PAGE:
‘biosphere’ for the paddock to start the season
F1 Motorsport and technical managing director Ross Brawn has outlined plans to create a “biosphere” to get the 2020 season underway with back-to-back races in Austria.
The opening ten races of the season have been either cancelled or postponed due to coronavirus. The plan is to start the championship with consecutive races at the Red Bull Ring in Austria on 5 and 12 July. He said, “We’re working our way through all the requirements to make sure we operate in a safe environment.”
Speaking on a newly launched F1 podcast prompted by the Coronavirus, Brawn said that the restart of the season, he said it had been thrown into disarray by the coronavirus crisis was a “massive logistical challenge” but that “it is all going to be done properly, there will be no risk taken and it will all be done in the correct way”.
Brawn said: “Unfortunately it will be without fans, which is a great shame, but we still feel we can take the race out to all the fans who watch us on TV and other means. It’s important for us to try and get the season going. [There are] many reasons for wanting to start the season.”
He says the very important that the season gets underway, o excite the fans and for livelihood for thousands of people. But Brawn says that no added medical pressure for services which are dealing with coronavirus.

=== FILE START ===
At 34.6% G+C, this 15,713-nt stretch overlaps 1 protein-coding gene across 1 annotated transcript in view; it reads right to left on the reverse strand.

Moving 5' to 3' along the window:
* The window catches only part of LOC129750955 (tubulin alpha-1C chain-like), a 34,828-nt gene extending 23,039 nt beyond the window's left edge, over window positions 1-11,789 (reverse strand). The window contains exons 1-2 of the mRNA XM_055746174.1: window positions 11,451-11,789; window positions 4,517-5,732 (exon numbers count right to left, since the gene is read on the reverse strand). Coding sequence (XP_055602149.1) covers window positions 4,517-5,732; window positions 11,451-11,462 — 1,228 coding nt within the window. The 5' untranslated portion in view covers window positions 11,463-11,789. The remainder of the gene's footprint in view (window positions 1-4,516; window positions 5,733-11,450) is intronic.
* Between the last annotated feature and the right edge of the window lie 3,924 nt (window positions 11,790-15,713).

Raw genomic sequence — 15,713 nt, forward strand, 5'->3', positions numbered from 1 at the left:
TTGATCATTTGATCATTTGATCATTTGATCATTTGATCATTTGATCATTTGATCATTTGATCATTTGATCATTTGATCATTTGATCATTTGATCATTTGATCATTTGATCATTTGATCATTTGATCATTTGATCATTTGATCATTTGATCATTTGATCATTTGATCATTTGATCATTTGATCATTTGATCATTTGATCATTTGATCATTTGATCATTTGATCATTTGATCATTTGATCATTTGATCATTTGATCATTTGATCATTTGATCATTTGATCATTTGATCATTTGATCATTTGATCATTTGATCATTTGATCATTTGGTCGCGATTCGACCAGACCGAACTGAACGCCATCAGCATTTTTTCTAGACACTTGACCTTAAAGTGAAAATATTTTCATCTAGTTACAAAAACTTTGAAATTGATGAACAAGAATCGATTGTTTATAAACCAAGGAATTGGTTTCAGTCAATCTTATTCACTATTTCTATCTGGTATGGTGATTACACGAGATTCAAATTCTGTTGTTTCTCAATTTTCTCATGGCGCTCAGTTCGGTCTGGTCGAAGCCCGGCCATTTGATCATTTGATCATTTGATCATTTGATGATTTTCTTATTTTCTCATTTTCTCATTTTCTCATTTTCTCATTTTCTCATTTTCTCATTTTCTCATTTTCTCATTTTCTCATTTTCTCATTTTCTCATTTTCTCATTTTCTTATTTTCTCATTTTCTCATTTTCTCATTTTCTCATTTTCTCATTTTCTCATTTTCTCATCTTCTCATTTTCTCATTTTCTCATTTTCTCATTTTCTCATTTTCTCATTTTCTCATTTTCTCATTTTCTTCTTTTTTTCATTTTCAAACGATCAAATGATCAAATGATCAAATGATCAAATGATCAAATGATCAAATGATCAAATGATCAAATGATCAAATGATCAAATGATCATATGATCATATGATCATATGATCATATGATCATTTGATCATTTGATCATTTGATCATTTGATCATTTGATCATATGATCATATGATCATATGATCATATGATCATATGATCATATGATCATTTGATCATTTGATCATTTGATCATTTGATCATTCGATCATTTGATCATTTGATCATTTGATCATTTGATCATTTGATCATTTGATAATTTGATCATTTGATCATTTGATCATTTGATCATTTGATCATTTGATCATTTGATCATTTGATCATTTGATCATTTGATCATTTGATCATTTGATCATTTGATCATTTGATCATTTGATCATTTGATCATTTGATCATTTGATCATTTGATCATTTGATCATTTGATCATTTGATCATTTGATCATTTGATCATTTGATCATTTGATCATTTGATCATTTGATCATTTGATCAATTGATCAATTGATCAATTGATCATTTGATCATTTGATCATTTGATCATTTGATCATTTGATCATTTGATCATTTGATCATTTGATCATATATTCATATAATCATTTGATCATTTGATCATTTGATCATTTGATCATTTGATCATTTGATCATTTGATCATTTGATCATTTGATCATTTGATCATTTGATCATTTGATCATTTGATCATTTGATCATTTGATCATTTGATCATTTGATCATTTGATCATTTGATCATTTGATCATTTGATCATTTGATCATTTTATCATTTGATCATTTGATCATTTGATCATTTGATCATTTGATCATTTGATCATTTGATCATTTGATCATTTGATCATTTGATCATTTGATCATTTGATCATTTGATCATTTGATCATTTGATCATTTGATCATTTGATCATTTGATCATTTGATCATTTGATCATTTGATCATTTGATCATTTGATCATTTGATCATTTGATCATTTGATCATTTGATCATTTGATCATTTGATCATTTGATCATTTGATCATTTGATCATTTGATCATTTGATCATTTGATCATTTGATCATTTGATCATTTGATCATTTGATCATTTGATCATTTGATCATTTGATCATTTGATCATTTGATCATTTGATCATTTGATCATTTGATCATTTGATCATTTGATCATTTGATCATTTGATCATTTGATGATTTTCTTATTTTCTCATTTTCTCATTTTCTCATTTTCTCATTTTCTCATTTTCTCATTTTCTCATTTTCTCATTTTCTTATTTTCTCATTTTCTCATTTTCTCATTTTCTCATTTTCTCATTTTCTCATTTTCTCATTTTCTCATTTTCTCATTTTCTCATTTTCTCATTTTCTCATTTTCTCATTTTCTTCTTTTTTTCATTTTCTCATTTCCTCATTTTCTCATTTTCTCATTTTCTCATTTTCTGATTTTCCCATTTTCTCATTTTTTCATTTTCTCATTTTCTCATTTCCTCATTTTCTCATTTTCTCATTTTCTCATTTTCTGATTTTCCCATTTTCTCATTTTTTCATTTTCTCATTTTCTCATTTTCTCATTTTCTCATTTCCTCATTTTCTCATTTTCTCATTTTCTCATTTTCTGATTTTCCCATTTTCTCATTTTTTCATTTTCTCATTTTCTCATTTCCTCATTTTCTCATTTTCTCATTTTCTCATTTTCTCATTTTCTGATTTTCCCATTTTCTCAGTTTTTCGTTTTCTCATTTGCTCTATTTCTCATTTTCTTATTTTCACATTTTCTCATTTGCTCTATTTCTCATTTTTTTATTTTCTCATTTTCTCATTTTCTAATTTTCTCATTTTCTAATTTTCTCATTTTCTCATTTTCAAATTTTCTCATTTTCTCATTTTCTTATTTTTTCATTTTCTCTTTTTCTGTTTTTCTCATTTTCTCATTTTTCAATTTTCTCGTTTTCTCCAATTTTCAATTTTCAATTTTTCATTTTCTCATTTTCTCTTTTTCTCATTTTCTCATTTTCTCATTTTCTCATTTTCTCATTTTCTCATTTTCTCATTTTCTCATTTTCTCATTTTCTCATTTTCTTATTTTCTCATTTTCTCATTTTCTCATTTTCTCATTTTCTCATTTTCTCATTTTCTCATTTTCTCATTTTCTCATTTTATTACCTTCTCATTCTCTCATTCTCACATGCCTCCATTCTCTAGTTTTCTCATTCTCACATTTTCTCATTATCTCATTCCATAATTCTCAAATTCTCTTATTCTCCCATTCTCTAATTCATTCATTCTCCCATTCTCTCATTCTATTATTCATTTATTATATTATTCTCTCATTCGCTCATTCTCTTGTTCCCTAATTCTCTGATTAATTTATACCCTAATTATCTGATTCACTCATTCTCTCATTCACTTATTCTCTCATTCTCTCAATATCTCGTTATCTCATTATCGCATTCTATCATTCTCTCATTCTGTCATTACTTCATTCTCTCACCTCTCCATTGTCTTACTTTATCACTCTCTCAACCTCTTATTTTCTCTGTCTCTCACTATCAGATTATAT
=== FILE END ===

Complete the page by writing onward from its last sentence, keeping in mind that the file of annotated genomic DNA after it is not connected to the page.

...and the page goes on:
Brawn says that the current plan to have two races at both Austria and Silverstone on consecutive weekends in July. Brawn said, “It’s a real consideration because one of the logistical challenges is getting everyone tested and cleared to enter the paddock and enter the racing environment.”
Both the Red Bull Ring and Silverstone fits the bill, but services like catering would be centralised for all the teams. But, the question remains where would the season go next given restrictions across most of the world on travel.
Brawn added: “It’s been months now of working on the best reaction we can have to this terrible pandemic, the best reaction the sport and business can have.
Hungarian Grand Prix in doubt
The Hungarian Grand Prix looks unlike to take place on its scheduled 31 July – 02 August date after the country’s government extended a ban on public gatherings. The announcement comes days after organisers said they were confident that the race would go ahead.
While some restrictions will be lifted on shops, restaurants and schools are to gradually be relaxed, a block on events involving more than 500 people has been extended to August 15. Budapest was hoping to be the fourth or fifth round of the season, however, the new restrictions make even a closed doors race impossible.
Earlier this week before the latest announcement, race organiser Zsolt Gyulay said that the circuit was open to all options and that the government is fully behind the event.
Hungaroring Sport CEO Gyulay told Motorsport.com, “We are in a daily contact with the rights holder. Liberty is aware that we are open for all kinds of solutions, and we are ready for organising a race. The way it takes is definitely beyond our control, and it depends on the situation the country is in.”